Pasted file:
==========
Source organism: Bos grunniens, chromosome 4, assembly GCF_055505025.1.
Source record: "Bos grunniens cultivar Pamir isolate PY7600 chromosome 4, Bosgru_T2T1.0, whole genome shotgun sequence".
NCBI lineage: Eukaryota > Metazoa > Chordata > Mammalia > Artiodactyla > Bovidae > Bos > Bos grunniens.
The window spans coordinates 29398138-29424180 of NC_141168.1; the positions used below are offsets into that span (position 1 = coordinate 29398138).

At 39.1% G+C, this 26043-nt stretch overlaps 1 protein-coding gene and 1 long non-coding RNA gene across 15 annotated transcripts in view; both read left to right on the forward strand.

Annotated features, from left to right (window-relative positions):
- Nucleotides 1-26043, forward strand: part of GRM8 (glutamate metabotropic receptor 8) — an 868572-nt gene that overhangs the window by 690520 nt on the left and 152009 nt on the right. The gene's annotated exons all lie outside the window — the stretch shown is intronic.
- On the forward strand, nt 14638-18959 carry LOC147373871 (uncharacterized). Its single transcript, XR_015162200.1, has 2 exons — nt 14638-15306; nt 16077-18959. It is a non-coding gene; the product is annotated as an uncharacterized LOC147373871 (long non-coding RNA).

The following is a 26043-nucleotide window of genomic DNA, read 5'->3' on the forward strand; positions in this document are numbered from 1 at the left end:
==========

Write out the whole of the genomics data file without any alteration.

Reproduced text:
Source organism: Bos grunniens, chromosome 4, assembly GCF_055505025.1.
Source record: "Bos grunniens cultivar Pamir isolate PY7600 chromosome 4, Bosgru_T2T1.0, whole genome shotgun sequence".
NCBI lineage: Eukaryota > Metazoa > Chordata > Mammalia > Artiodactyla > Bovidae > Bos > Bos grunniens.
The window spans coordinates 29398138-29424180 of NC_141168.1; the positions used below are offsets into that span (position 1 = coordinate 29398138).

At 39.1% G+C, this 26043-nt stretch overlaps 1 protein-coding gene and 1 long non-coding RNA gene across 15 annotated transcripts in view; both read left to right on the forward strand.

Annotated features, from left to right (window-relative positions):
- Nucleotides 1-26043, forward strand: part of GRM8 (glutamate metabotropic receptor 8) — an 868572-nt gene that overhangs the window by 690520 nt on the left and 152009 nt on the right. The gene's annotated exons all lie outside the window — the stretch shown is intronic.
- On the forward strand, nt 14638-18959 carry LOC147373871 (uncharacterized). Its single transcript, XR_015162200.1, has 2 exons — nt 14638-15306; nt 16077-18959. It is a non-coding gene; the product is annotated as an uncharacterized LOC147373871 (long non-coding RNA).

The following is a 26043-nucleotide window of genomic DNA, read 5'->3' on the forward strand; positions in this document are numbered from 1 at the left end: